Jonah G. Sinowitz writes:
“Since I was a young child, I’ve written the word G-d with a hyphen. I still think in terms of G-d, even though everyone around me uses the word Hashem. On the other hand, I have no problem writing ‘god’ with a small ‘g.’ Today, for example, in referring to what folks in the technology field might call a ‘guru,’ I spoke of someone as ‘a god in the field of computer science.’ I’m curious whether other languages have the same issue.”
I’ve written before in this column about the spelling “G-d,’ which is restricted to Orthodox Jews. It’s one that quite literally sets my teeth on edge, since the only sound I can imagine for it is the sound I might make if I suddenly were to swallow a goldfish — and what good is a word, even a written one, if it sounds like a goldfish in the gullet?
I understand, of course, the logic behind “G-d.” It goes back both to the biblical commandment against taking God’s name in vain and to the shem ha-meforash or Tetragrammaton (from Greek tetra, four, and gramma, a letter of the alphabet), the Hebrew letters yod-heh-vav-heh that compose this name in the Bible. By the end of the Second Temple period, they were considered so sacred that Jewish law permitted their utterance only once a year, by the high priest in the Holy of Holies on the Day of Atonement, and while they continued to be copied by scribes in Torah scrolls, they were now read as adonai, “Lord” or “Master.”
Subsequently, in early rabbinic times, adonai, too, began to be considered too holy for anything but liturgical use. In all ordinary situations, it was replaced by various euphemisms, the two most common being ha-kadosh barukh hu, “the Holy One Blessed Be He,” and ha-shem, “The Name” — which, as Mr. Sinowitz observes, is how many Orthodox Jews refer to God to this day. The same thing happened with the other main biblical word for God, elohim, while when the Bible or prayer book was read or quoted from in nonliturgical situations such as study, adonai and elohim were de-sacralized by being changed, respectively, to adoshem and elokim.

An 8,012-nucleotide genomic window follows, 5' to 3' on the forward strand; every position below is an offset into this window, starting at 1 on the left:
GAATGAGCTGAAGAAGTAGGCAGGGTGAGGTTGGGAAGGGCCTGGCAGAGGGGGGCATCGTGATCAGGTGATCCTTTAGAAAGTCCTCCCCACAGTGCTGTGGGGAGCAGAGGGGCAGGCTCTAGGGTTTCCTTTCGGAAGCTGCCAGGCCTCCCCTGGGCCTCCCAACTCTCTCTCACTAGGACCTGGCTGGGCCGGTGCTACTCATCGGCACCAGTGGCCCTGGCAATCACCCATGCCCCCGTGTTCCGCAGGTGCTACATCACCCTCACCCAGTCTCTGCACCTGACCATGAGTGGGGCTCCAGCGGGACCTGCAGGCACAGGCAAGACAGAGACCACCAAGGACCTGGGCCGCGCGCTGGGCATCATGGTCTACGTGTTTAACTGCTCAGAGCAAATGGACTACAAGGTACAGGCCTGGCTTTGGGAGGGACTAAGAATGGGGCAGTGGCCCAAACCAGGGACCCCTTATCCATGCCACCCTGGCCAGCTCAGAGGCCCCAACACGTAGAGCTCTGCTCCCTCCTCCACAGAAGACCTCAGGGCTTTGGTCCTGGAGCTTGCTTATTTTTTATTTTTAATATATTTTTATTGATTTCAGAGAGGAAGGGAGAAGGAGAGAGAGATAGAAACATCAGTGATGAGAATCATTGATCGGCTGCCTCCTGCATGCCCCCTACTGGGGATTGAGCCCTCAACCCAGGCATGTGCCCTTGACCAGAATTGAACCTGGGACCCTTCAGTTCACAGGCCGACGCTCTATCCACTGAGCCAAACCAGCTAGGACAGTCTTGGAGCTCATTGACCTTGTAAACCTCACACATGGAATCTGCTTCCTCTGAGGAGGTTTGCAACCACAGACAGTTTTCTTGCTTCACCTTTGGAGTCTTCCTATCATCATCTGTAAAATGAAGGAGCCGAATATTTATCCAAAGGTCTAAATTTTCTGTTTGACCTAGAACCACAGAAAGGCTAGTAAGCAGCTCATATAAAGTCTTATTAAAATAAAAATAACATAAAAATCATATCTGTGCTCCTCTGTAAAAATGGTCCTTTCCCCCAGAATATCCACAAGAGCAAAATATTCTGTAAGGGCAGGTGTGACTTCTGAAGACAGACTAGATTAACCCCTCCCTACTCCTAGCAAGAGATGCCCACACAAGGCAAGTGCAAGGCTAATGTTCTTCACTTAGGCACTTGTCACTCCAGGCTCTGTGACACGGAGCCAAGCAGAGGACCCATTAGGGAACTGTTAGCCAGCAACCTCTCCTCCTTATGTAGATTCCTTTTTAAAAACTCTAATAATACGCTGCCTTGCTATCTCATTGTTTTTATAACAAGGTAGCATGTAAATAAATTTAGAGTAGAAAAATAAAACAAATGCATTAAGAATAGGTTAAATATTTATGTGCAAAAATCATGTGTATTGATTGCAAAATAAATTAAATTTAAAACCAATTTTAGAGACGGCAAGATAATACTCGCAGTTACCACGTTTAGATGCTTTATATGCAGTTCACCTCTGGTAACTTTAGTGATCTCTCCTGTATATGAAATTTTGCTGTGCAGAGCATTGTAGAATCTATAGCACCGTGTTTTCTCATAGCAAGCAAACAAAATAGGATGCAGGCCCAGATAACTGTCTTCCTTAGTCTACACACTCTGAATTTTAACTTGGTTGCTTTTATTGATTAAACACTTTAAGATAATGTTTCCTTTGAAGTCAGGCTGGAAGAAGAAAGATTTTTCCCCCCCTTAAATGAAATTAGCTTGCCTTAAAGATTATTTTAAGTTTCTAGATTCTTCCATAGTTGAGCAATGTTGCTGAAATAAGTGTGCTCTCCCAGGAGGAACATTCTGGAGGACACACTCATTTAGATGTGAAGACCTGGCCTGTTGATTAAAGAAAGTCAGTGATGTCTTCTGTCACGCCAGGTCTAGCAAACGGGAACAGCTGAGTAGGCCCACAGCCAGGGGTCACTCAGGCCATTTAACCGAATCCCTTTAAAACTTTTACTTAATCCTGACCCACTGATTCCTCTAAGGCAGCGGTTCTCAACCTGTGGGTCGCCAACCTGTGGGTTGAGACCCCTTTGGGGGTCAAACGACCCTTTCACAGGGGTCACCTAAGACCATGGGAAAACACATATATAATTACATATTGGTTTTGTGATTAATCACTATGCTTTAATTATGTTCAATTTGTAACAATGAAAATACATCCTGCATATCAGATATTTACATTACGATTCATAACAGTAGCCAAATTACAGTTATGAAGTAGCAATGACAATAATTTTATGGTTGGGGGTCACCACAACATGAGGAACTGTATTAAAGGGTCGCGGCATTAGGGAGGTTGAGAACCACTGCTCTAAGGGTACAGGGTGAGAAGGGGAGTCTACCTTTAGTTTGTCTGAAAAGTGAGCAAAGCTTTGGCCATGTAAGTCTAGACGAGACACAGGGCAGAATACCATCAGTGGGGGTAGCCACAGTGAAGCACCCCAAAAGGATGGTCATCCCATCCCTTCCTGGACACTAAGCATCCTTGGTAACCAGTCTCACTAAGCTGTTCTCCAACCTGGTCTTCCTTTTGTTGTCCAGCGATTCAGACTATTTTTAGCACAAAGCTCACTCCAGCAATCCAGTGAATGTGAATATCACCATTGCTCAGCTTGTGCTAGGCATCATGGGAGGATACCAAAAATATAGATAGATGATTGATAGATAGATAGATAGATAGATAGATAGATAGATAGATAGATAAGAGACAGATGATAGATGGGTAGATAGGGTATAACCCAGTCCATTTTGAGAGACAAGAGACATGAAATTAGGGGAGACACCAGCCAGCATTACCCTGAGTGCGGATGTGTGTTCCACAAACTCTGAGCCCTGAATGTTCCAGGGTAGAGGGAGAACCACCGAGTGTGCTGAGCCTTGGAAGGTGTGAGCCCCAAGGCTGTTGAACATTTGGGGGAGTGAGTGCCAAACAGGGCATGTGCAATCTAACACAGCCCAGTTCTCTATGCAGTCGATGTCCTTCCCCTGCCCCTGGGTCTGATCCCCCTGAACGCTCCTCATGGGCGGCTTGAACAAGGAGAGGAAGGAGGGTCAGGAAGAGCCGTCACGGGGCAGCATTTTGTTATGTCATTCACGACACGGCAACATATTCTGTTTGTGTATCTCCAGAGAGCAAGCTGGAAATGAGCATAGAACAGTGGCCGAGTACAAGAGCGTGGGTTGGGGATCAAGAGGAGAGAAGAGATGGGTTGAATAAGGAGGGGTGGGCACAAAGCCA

Writing “God” as “G-d,” a development that has taken place in the past half-century of American Jewish life, can thus, I suppose, be defended as a further extension of an old trend into English. Yet, English itself has traditionally resorted to dashes only to indicate unprintable vulgarisms like “f—k” or “sh—t,” so that, ironically, “G-d” looks more like an obscene word than a sacred one. (This is another reason I find it foolish.) The traditional method by which English has avoided profaning the name of God has been quite different and has involved — like adoshem for adonai, or elokim for elohim — mimetic euphemisms, like “Gosh” or “Golly.”
Indeed, English has a large number of such euphemisms, all originally used for oaths, such as “Gosh darn” for “God damn,” “By golly” and “By jingo” for “By God,” “For goodness’ sake” for “For God’s sake” and so on. Expressions of this sort go back to the Middle Ages. Probably the best known of the medieval ones, though rarely heard anymore, is “Zounds,” a contraction of “s’ wounds,” a substitute for “[by] God’s wounds!” — a way of swearing by the crucified Jesus. English also has many substitutes for the name of Jesus itself, such as “Gee whiz,” “Gee whillikers” and “Jeepers,” in addition to such combinations as “Jiminy Crickets” for “Jesus Christ,” and “For crying out loud” for “For Christ’s sake.”
Unlike Hebrew, however, English did not develop such words because “God” was considered too sacred to utter; it did so solely in deference to “Thy shalt not take the name of the Lord thy God in vain,” which was interpreted as referring to trivial or unnecessary oaths. Almost nowhere in the English language can one find a sentence like “I pray to Gosh when I’m worried” or “I’ve always had a strong belief in Golly,” situations in which Jewishly observant speakers of Hebrew and Yiddish (and increasingly, as Mr. Sinowitz points out, of English) will use “Hashem” or one of its equivalents. (The only exception to this rule that I can think of is a sentence like “Goodness knows that I meant well,” in which “Goodness” functions as a “God” substitute, too.) Other European languages have similar “minced oaths,” as they are called, although none, to the best of my knowledge, as extensively as English. Thus, for instance, we have the French sacre bleu (literally, “holy blue”), which is a circumlocution for sang de dieu (“God’s blood”), and the Italian porco zio, translatable as “goddamn it,”” in which zio, “uncle,” replaces dio.
The nice thing about such euphemisms is that, unlike “G-d,” you can pronounce them. Perhaps Jews made a mistake when, 50 or 60 years ago, they did not start writing “The Torah is Gosh’s revelation to man” or “We are Golly’s chosen people.” It’s too late for that now, but between “G-d” and Hashem, I definitely prefer the latter. At least it has some vowels.
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